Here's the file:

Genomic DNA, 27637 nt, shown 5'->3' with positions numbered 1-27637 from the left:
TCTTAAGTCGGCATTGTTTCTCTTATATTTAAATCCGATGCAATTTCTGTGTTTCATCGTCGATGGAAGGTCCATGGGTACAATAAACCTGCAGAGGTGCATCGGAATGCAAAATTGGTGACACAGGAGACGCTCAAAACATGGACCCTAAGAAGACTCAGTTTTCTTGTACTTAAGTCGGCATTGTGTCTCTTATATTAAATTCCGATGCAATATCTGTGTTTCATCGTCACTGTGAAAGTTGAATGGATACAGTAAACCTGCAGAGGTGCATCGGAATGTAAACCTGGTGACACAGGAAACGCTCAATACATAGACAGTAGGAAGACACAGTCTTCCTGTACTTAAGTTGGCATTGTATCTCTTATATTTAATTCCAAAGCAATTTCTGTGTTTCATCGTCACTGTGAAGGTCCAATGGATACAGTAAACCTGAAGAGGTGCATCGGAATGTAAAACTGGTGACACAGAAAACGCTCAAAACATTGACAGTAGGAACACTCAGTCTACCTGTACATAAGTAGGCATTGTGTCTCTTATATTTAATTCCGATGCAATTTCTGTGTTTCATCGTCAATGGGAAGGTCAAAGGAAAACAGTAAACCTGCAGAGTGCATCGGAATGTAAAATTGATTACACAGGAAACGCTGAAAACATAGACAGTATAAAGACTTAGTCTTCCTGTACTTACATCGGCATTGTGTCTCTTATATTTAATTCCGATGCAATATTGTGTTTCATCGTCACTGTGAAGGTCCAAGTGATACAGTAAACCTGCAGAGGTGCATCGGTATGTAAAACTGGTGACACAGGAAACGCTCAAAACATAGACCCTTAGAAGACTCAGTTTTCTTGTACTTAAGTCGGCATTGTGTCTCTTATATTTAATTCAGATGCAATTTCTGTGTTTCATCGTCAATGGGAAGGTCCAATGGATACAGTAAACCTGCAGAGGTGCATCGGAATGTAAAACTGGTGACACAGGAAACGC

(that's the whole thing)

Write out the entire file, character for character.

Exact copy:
Genomic DNA, 27637 nt, shown 5'->3' with positions numbered 1-27637 from the left:
TCTTAAGTCGGCATTGTTTCTCTTATATTTAAATCCGATGCAATTTCTGTGTTTCATCGTCGATGGAAGGTCCATGGGTACAATAAACCTGCAGAGGTGCATCGGAATGCAAAATTGGTGACACAGGAGACGCTCAAAACATGGACCCTAAGAAGACTCAGTTTTCTTGTACTTAAGTCGGCATTGTGTCTCTTATATTAAATTCCGATGCAATATCTGTGTTTCATCGTCACTGTGAAAGTTGAATGGATACAGTAAACCTGCAGAGGTGCATCGGAATGTAAACCTGGTGACACAGGAAACGCTCAATACATAGACAGTAGGAAGACACAGTCTTCCTGTACTTAAGTTGGCATTGTATCTCTTATATTTAATTCCAAAGCAATTTCTGTGTTTCATCGTCACTGTGAAGGTCCAATGGATACAGTAAACCTGAAGAGGTGCATCGGAATGTAAAACTGGTGACACAGAAAACGCTCAAAACATTGACAGTAGGAACACTCAGTCTACCTGTACATAAGTAGGCATTGTGTCTCTTATATTTAATTCCGATGCAATTTCTGTGTTTCATCGTCAATGGGAAGGTCAAAGGAAAACAGTAAACCTGCAGAGTGCATCGGAATGTAAAATTGATTACACAGGAAACGCTGAAAACATAGACAGTATAAAGACTTAGTCTTCCTGTACTTACATCGGCATTGTGTCTCTTATATTTAATTCCGATGCAATATTGTGTTTCATCGTCACTGTGAAGGTCCAAGTGATACAGTAAACCTGCAGAGGTGCATCGGTATGTAAAACTGGTGACACAGGAAACGCTCAAAACATAGACCCTTAGAAGACTCAGTTTTCTTGTACTTAAGTCGGCATTGTGTCTCTTATATTTAATTCAGATGCAATTTCTGTGTTTCATCGTCAATGGGAAGGTCCAATGGATACAGTAAACCTGCAGAGGTGCATCGGAATGTAAAACTGGTGACACAGGAAACGC